Year of Release: 2010
Date Viewed: July 13th, 2011
MPAA Rating: PG-13
According to most pediatricians, the first few years of childhood are the most influential on a person's life. Sometimes I feel that way about the first few minutes of a movie. They can be really cheesy sometimes but I absolutely love an epic opening title sequence with the main credits flashing onto the screen. It's the perfect mood setter. Most of my favorites come from the filmography of Tim Burton. That candy bar assembly line at the beginning of Charlie and the Chocolate Factory? Amazing. Those aliens causing all sorts of destruction in the Mars Attacks opening? Awesome. And of course who can forget all those vague glimpses of the Batman logo before finally panning out to reveal the full image with Danny Elfman's famous theme playing in the foreground?
Devil has an opening title sequence from that very tradition. The movie begins with a Philadelphia fly-through with the image flipped upside-down. It felt like swinging around with your feet attached to the bottom of an airplane. The dark shadows and haunting music are a good indication of what's in store. It's an attention grabber, an idea I hadn't seen done before and very interesting. But I can't decide if it was a good or bad decision. That same type of dilemma came back several times while watching the rest of the film. There are a lot of interesting ideas here but not all are necessarily good ones.
This movie marks the first of a series of original stories imagined by M. Night Shyalaman that are later scripted and directed by other less prominent filmmakers. Shyalaman's vision of the devil is that of a being that lives and walks among us; often disguised as a mortal. Most of these details are spelled out to us through narration from supporting character Ramirez (Jacob Vargas). All the information came from bedtime stories that his mother used to recite. The building that Ramirez works security for is under a suicide investigation led by Detective Bowden (Chris Messina). While this is happening, five strangers find themselves trapped inside a stalled elevator while it's hanging approximately thirty stories up.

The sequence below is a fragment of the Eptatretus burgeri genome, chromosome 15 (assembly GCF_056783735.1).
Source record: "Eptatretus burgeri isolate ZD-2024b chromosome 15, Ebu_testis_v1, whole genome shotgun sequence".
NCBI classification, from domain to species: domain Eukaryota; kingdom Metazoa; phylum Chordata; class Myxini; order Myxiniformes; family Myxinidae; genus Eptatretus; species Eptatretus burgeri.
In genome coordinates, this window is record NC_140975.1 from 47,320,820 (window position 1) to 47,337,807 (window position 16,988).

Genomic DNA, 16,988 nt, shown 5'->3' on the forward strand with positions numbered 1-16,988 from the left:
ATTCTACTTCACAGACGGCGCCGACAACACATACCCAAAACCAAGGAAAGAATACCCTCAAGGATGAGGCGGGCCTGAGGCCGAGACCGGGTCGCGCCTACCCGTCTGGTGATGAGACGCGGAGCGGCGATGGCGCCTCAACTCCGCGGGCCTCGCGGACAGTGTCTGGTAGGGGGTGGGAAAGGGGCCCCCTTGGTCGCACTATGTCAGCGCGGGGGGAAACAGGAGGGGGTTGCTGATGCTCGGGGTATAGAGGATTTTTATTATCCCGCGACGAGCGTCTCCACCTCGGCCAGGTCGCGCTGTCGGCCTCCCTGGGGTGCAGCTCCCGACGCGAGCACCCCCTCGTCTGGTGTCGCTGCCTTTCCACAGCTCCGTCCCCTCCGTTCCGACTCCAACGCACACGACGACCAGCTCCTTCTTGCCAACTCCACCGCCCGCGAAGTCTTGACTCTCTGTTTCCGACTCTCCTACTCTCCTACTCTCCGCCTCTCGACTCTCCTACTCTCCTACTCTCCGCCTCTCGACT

The situation at hand is stressful enough. But things grow out of control when the already paranoid captives encounter deal with random power outages that bring physical harm to one or more of them at a time. Scares evolve into scars. And then comes gruesome murders. As the death toll piles up, Bowden and Ramirez struggle to preserve the remaining victims' sanity; complicated further by Ramirez's own panic. With his mother's stories still impressed in his mind, he is convinced one of the elevator passengers is the devil in disguise and that nobody's presence is part of a coincidence. Everything plays a role in the legendary custom known as the Devil's Meeting where targets are rounded up for psychological torture before the inevitable violent death sentence.
Devil plays safe instead of reaching for the stars. Setting the entire story inside the confines of the elevator would have been the necessary path for becoming a strong psychological thriller. It comes with higher risk but higher reward. The script that came to be splits the story into two points of view. There are the trapped elevator occupants with limited knowledge of the situation and there are the rescuers who are forced to stand by and watch helplessly as the murderer within that limited space kills everyone else off. With a running time of only eighty minutes, it's a burdening challenge on the storytellers. There is a grand idea behind all of the events. It does not receive strong enough support because of the limited time to elaborate on its featured players. Some disappear before anything can be learned about them.
But even if the right time was available, I sense the story's climax would still have a difficult time finding the perfect connection. It's frustrating trying to explain this in spoiler-free context. Devil has a clear idea of what it wants to be but doesn't have enough stepping stones to reach that mountaintop. It wouldn't surprise me to learn that when M. Night Shyamalan envisioned the main concept and presented his rough draft to potential colleagues, the conversation went something like this.
"I have an interesting idea. It could be something special but I can't figure out where it goes from here. Perhaps if the project was handed over to a promising director, he/she can find the missing piece."
A promising director was found. A strong effort was put forth. But the piece is still missing. It's too bad because Devil is ripe for Shyamalan's unorthodox niche. Ramirez's final quote says that if the devil is real, God must be real too. Hey, there's a sequel idea. Maybe there's still time to tie everything into a complete package after all.